Ensuring Means of Egress Under the ADA

Published September 25, 2020

When designing a building, is important to consider accessibility standards mandated by the International Building Code (IBC) and the Americans with Disabilities Act (ADA). Accessible means of egress are required under the IBC and the standards of the ADA apply to various aspects of means of egress. The standards mandated by the IBC only apply to new construction and do not apply to modifications of existing structures. Accessible means of egress are unobstructed paths for individuals to leave buildings, structures, and spaces.

Means of egress are comprised of three components: exit access, exits, and exit discharge. There are some exceptions, but the IBC requires all buildings to have at least two accessible means of egress. Small buildings with few occupants may be permitted to have one means of egress, while larger buildings with more occupants may be required to have several means of egress. Accessible means of egress must lead to public areas such as a street or sidewalk.

In buildings where the exit discharge may be on different floors, it is required that accessible means of egress lead to exit stairways, horizontal exits, or elevators with standby power. Buildings without emergency sprinkler systems are required to have areas of refuge where people who are unable to use the staircases can wait safely for emergency responders. Like other accessible means of egress, areas of refuge must provide direct access to exit stairways or elevators with standby power.

Section 307 of the ADA standards addresses protruding objects in areas of circulation such as means of egress. In general, objects may not protrude more than 4 inches into the path of circulation. The sole exception is handrails that may protrude 4½ inches. Objects mounted on posts or pylons may protrude up to 12 inches.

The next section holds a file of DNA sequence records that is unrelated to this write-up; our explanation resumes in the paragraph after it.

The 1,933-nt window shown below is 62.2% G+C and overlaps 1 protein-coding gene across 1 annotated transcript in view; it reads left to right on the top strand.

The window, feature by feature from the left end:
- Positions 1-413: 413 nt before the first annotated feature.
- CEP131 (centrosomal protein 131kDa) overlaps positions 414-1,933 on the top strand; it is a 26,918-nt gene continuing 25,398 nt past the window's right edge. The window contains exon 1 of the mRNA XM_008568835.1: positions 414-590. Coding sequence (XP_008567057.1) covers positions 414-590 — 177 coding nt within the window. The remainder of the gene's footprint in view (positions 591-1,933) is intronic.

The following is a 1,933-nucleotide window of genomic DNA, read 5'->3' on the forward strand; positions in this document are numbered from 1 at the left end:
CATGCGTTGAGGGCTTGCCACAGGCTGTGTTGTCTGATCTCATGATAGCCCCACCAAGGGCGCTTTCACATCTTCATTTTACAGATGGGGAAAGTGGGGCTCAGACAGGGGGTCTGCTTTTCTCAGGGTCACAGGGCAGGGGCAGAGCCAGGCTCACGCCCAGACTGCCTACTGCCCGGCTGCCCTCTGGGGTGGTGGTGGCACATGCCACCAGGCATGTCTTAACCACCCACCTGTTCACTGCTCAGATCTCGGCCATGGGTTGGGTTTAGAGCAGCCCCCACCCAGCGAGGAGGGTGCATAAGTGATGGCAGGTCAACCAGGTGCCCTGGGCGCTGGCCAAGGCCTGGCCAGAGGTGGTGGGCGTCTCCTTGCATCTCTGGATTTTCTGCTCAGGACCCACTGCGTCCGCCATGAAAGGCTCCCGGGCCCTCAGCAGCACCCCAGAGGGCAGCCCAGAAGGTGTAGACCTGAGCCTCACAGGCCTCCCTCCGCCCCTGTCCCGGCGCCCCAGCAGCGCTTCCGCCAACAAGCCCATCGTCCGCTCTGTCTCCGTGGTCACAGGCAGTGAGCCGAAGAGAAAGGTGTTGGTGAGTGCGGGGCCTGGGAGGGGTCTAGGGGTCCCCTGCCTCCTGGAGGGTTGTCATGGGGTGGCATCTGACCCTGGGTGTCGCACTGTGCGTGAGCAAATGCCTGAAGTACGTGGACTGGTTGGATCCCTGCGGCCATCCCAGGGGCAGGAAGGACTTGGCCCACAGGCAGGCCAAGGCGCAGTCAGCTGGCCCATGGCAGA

The IBC requires that exit stairways have fire and smoke protection, as well as stairways, handrails, and signs that comply with the ADA.  Sections 504 and Section 505 of the 2010 ADA standards address the required specifications for stairways and handrails. All stairs in a stairway are required to be of uniform height and tread depth and must have the same nosings. Handrails are required on both sides of a stairway and must continue for the entire length of the stairway. Handrails must also meet standards for height from the stairway, diameter, and knuckle clearance.

Signage is an integral part to any accessible means of egress. Visual and tactile signs are required to indicate exits and areas of refuge. According to Section 703 of the 2010 ADA standards, these signs must include both visual and tactile characters. The visual and tactile characters may be included together on one sign, or there may be two signs, one with visual characters and one with tactile characters. All characters, whether visual or tactile, must comply with ADA regulations.

Visual and tactile signs are also required to identify permanent spaces such as staircases, and to indicate floor levels. The IBC has similar standards requiring visual and tactile signs next to the door to an egress stairway, exit passageway, and the exit discharge. The IBC also requires illuminated signs at exits and exit access doors.

Other signs are only required to meet the ADA standards for visual signs. These signs include directional signs, instructional signs, maps, and rules of conduct.

The building codes provided by the IBC and the accessibility standards of the ADA serve to make buildings safer and more accessible for all occupants. Compliance with building codes and the ADA is not simply a recommendation, and failure to comply can lead to lawsuits and fines. The requirements of the IBC and ADA are rather extensive, and one may consider consulting an expert on accessibility when developing a new structure.

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